Renaissance woman Miranda July is a quirky, prolific video, Web, and performance artist. In 2005, she snatched a fistful of awards for her first feature film, Me and You and Everyone We Know. (She won the Special Jury Prize at Sundance and the Camera d’Or at Cannes, to note just the biggies.) Now, with No One Belongs Here More than You, a collection of sixteen stories, July makes her literary maiden voyage.
These sagas of modern folly are packed with angst, manic energy, dark wit, and odd fancies—a distinctive July cocktail. One story opens, “Before he died, my father taught me his finger moves. They were movements for getting a woman off.” Though the tales employ dialogue and a dash of action, they largely consist of dramatic monologues by characters trapped in and trying to break free from the solitary confinement of their own heads. Conveyed in lively prose, the characters’ inner discourses swing from small, solipsistic obsessions to sweeping, cosmic visions.
Wildly self-conscious, July’s mostly female protagonists agonize over how to interact with other Homo sapiens and whether such relationships are ever worth the pain. “People just need a little help because they are so used to not loving,” a character opines. “It’s like scoring the clay to make another piece of clay stick to it.” Sex is not a big help, though, like aspirin, it brings momentary relief, and sexual preference is as changeable here as identity is on Halloween. Though the near impossibility of making real contact with another person is a shared theme, the stories as a whole emit a kind of brightness. Yet while the book’s tone is wistfully, determinedly utopian, it’s also pessimistic. July achieves this contradiction by way of a delicate reaction between hope and dejection. A woman employed at a peep show sits in a glass booth awaiting her first customer, observing that “the fluorescent lights droned with a timeless constancy. I looked up at them and imagined that they, not the stars, had hung over the long creation of civilization. They had droned over ice ages and Neanderthals, and now they droned over me.”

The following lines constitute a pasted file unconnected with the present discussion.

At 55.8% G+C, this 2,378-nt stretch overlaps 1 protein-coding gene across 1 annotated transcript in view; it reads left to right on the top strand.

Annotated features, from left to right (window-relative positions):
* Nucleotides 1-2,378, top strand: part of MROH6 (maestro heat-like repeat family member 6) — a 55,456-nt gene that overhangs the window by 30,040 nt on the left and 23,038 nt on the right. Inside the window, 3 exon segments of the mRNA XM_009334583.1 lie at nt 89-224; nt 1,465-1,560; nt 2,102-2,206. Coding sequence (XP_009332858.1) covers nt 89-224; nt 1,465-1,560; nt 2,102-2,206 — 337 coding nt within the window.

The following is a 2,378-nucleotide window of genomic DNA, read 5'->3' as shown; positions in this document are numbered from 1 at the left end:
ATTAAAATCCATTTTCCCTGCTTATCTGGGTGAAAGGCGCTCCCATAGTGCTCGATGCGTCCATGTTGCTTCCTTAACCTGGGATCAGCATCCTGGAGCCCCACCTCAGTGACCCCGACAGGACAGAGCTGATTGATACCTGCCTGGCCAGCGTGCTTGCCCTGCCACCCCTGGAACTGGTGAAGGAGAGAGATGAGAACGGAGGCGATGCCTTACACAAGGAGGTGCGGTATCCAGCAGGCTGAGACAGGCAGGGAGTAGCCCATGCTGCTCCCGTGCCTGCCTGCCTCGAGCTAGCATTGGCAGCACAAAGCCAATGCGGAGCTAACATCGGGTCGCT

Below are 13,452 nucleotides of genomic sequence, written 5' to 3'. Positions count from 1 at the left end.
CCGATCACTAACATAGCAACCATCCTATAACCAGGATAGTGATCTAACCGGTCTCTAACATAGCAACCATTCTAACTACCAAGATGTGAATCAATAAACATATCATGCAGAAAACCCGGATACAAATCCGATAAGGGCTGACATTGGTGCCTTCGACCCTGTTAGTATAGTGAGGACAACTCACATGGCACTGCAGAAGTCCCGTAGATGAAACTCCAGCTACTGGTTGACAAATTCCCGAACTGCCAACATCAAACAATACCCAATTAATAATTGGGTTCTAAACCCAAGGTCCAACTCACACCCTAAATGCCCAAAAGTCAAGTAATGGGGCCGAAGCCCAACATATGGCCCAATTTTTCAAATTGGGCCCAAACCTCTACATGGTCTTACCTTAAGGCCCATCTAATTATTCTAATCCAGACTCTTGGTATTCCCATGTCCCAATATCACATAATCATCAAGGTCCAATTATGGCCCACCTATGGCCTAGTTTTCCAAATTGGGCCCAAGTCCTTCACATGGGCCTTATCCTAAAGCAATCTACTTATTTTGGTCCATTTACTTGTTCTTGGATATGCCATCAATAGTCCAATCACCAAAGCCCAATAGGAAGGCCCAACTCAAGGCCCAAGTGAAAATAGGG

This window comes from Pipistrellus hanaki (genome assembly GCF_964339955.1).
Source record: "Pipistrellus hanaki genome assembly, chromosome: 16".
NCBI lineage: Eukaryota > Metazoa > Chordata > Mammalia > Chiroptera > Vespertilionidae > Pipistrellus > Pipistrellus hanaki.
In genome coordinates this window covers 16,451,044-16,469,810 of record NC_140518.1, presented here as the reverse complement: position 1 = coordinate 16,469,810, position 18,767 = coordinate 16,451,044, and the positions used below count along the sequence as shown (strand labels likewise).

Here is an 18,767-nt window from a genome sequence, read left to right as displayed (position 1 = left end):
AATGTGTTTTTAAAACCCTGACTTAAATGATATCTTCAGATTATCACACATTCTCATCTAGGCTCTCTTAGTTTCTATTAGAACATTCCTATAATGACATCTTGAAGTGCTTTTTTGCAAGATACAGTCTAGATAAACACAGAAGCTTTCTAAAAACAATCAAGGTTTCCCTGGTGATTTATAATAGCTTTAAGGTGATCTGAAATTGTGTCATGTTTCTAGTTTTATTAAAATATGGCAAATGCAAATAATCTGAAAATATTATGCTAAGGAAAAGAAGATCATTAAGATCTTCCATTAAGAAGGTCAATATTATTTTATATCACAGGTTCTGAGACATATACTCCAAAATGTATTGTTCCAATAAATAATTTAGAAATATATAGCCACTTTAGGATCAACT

While the connections and transformations her characters seek never quite work out, their inner landscapes are painfully, and amusingly, exposed. Notions about the outside world range from idiosyncratic to borderline crazy. While conversing with a small boy, a character muses, “It was a beautiful day and someone was talking to me of his own free will. But I could see the end in sight; the boy’s shirt had cartoon characters on it and the cartoon characters were leaning away from me, they were taking a step back as the boy stepped forward.” On some level, these loopy perspectives are utterly justified—all-too-recognizable reactions to an off-kilter universe. And because these ambivalent citizens are so attuned to what is strangest and most vivid about being alive during this particular blip on the historical timeline, there is satisfaction, and maybe even epiphany, to be had in reading messages beamed from inside their heads.